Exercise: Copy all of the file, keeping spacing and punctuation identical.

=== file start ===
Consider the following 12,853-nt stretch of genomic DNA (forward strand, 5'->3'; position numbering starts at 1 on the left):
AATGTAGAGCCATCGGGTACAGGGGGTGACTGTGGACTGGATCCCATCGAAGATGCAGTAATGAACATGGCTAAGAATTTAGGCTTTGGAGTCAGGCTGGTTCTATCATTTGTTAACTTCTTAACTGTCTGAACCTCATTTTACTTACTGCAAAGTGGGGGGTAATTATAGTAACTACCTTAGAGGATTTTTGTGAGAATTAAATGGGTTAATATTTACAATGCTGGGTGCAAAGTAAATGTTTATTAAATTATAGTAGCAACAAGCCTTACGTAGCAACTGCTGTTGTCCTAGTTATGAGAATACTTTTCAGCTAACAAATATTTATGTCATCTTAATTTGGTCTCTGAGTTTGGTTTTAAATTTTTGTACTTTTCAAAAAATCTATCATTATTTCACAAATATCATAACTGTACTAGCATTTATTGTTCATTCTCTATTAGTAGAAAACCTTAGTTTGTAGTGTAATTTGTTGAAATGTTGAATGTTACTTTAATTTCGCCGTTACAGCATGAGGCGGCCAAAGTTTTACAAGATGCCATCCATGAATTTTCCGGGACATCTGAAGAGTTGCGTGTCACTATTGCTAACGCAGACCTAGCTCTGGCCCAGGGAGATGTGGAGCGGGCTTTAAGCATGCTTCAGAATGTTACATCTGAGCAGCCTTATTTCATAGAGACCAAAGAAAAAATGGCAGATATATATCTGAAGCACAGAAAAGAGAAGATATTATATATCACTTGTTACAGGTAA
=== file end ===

Consider the following 12,853-nt stretch of genomic DNA (forward strand, 5'->3'; position numbering starts at 1 on the left):
AATGTAGAGCCATCGGGTACAGGGGGTGACTGTGGACTGGATCCCATCGAAGATGCAGTAATGAACATGGCTAAGAATTTAGGCTTTGGAGTCAGGCTGGTTCTATCATTTGTTAACTTCTTAACTGTCTGAACCTCATTTTACTTACTGCAAAGTGGGGGGTAATTATAGTAACTACCTTAGAGGATTTTTGTGAGAATTAAATGGGTTAATATTTACAATGCTGGGTGCAAAGTAAATGTTTATTAAATTATAGTAGCAACAAGCCTTACGTAGCAACTGCTGTTGTCCTAGTTATGAGAATACTTTTCAGCTAACAAATATTTATGTCATCTTAATTTGGTCTCTGAGTTTGGTTTTAAATTTTTGTACTTTTCAAAAAATCTATCATTATTTCACAAATATCATAACTGTACTAGCATTTATTGTTCATTCTCTATTAGTAGAAAACCTTAGTTTGTAGTGTAATTTGTTGAAATGTTGAATGTTACTTTAATTTCGCCGTTACAGCATGAGGCGGCCAAAGTTTTACAAGATGCCATCCATGAATTTTCCGGGACATCTGAAGAGTTGCGTGTCACTATTGCTAACGCAGACCTAGCTCTGGCCCAGGGAGATGTGGAGCGGGCTTTAAGCATGCTTCAGAATGTTACATCTGAGCAGCCTTATTTCATAGAGACCAAAGAAAAAATGGCAGATATATATCTGAAGCACAGAAAAGAGAAGATATTATATATCACTTGTTACAGGTAA